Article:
Our era is characterized by violently contrasting drives and destructive and dispersive tendencies, but at the same time by a straining towards peace and harmony. Pollution and natural disasters, political tension and economic and social inequalities increase, terrorism has become rampant, but pacifist and ecological movements are also on the increase, as well as voluntary service, the turning to account of various cultural perspectives, the cult of Mother Earth and a certain critical attitude combined with the desire to change. Major crises, danger and disasters therefore, but also new prospective of great change. In the field of psychology – and in Italy in particular –, with the increasing “medicalizing” of psychology, consequently imposing an ever more authoritarian and limiting approach to the human psyche, the publication of the Italian translation of The Red Book of C. G. Jung leads us to a reflection on our personal and cultural limits and opens the way to research and the exploration of the interior world and the evolutional potential of man. In the Liber Novus, Jung shares with us his “nocturnal passage”, his struggle to liberate his spirit from the prison of conventional mental structures – an important stage in the development of human consciousness, from both the individual and collective points of view. The nucleus of this activation of psychic energy and the archetype of the Centre, defined “Self” by Jung are represented in his drawings of the mandala. These drawings offer an additional key to the comprehension of the genesis of his model of psychotherapy and confirm his position of precursor of a new psychology which could still have a more profound influence on the evolution of Western consciousness and social and intellectual history of this century than his canonical works.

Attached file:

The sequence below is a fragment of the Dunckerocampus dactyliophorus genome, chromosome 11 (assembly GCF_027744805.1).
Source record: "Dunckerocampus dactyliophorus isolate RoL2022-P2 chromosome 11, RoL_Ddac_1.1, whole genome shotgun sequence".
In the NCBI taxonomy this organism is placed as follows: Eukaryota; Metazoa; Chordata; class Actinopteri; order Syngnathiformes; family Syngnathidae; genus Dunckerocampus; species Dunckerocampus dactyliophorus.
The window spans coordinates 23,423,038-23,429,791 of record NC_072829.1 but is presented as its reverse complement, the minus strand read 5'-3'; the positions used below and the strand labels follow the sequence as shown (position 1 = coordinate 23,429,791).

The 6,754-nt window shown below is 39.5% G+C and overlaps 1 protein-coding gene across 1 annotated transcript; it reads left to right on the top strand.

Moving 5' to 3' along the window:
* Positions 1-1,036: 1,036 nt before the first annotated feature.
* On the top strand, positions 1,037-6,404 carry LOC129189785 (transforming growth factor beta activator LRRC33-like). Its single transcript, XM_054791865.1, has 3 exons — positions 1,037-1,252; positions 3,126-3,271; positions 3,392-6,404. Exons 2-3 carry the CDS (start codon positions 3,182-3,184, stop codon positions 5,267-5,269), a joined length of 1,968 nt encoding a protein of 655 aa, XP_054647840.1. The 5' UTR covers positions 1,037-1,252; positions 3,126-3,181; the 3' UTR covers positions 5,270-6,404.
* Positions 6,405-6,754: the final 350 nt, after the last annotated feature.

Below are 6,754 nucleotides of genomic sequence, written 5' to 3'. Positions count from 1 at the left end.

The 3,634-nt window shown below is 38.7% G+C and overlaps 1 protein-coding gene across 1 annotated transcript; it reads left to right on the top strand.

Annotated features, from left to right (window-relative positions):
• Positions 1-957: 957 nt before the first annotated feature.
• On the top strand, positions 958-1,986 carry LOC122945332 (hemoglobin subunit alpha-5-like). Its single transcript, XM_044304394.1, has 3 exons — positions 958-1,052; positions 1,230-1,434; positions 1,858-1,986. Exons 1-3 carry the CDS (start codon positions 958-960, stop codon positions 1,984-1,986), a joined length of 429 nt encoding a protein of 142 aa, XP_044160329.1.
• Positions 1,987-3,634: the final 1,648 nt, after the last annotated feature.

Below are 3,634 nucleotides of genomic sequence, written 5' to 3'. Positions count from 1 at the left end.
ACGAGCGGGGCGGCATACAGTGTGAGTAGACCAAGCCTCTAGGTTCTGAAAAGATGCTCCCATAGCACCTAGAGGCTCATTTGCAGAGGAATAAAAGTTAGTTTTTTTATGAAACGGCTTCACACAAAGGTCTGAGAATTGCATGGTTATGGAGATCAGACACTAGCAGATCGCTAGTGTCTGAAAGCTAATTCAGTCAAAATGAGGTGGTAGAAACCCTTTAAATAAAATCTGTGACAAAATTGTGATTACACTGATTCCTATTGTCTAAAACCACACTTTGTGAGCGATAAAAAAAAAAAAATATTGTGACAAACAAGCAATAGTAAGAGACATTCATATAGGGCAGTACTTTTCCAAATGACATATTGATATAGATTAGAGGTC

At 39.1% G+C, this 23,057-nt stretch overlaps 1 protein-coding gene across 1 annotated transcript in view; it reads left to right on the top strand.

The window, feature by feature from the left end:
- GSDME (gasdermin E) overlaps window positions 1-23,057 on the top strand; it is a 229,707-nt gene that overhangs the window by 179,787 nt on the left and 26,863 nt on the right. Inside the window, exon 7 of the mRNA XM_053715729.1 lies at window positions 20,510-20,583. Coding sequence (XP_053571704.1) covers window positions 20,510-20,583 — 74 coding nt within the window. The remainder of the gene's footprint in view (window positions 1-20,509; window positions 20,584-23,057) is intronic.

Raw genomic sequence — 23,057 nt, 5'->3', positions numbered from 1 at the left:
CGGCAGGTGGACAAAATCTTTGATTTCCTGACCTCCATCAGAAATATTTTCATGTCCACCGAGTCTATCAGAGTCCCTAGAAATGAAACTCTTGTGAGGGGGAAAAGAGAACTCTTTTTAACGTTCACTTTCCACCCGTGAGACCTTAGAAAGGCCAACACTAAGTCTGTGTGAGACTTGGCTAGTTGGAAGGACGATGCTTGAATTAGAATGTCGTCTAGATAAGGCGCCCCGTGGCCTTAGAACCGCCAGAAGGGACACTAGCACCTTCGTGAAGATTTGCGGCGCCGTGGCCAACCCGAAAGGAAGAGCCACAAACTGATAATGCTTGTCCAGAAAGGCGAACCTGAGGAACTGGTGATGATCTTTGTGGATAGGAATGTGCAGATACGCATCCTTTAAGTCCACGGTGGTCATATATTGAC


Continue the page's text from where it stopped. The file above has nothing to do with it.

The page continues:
Death which kills Death. At the Border Line of the Ego, between East and West